Questions raised over council’s purpose, administration’s commitment to students
The Council on Student Affairs and Fees’ May 19, 2017 vote on an increase in student fees to support intercollegiate athletics ended in a tie, which, for the council, is an effective no. Then-Interim Chancellor and current Provost Ralph Hexter decided a month after the decision to provide the increase in student fees for athletics despite the council’s advice not to, raising questions on the purpose of the council and the administration’s obligation to students.
COSAF is one of 11 administrative advisory committees. Its purpose, according to its website, is to “provide a more comprehensive oversight of student fees” and “assure the highest degree of transparency and accountability regarding the use of student fees.” The council, which comprises 10 undergraduates, four graduate students, one faculty member and two staff members, passes nearly every proposal put in front of it.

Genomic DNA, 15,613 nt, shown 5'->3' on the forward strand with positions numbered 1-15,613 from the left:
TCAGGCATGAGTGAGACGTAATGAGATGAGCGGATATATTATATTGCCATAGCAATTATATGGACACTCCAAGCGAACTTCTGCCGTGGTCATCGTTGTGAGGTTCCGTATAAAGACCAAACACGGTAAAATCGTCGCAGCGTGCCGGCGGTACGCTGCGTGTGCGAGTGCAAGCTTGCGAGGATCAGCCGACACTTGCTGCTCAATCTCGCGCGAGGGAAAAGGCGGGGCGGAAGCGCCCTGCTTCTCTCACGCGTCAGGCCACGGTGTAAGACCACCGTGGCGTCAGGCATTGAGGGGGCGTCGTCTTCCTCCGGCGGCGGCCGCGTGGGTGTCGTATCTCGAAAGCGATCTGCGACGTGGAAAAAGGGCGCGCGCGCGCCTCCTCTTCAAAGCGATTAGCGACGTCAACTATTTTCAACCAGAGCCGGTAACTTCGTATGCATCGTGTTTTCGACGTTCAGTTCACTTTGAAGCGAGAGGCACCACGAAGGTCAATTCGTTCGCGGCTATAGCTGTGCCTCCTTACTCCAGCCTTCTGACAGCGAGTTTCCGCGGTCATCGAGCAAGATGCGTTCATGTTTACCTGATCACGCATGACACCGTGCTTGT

Daniel Nagey, a third-year economics and psychology double major who at the time was acting as ASUCD’s appointee to COSAF and voted against the athletics measure, believes that students usually pass every proposal because the issues are complex and the students involved do not typically understand the dynamics of university politics. It is difficult, he said, for students to fully understand university budget politics in single-year terms, so many students seem to simply go along with what is said in an effort to pad their resumes and “play nice” with the administration.
Despite this, “it’s not in the chancellor’s best interest to not take [COSAF’s] recommendation,” Nagey said.
COSAF provides a student voice in the fee process, and Nagey believes that ignoring the advice of the council continuously could lead to a decrease in morale and questions of the council’s legitimacy.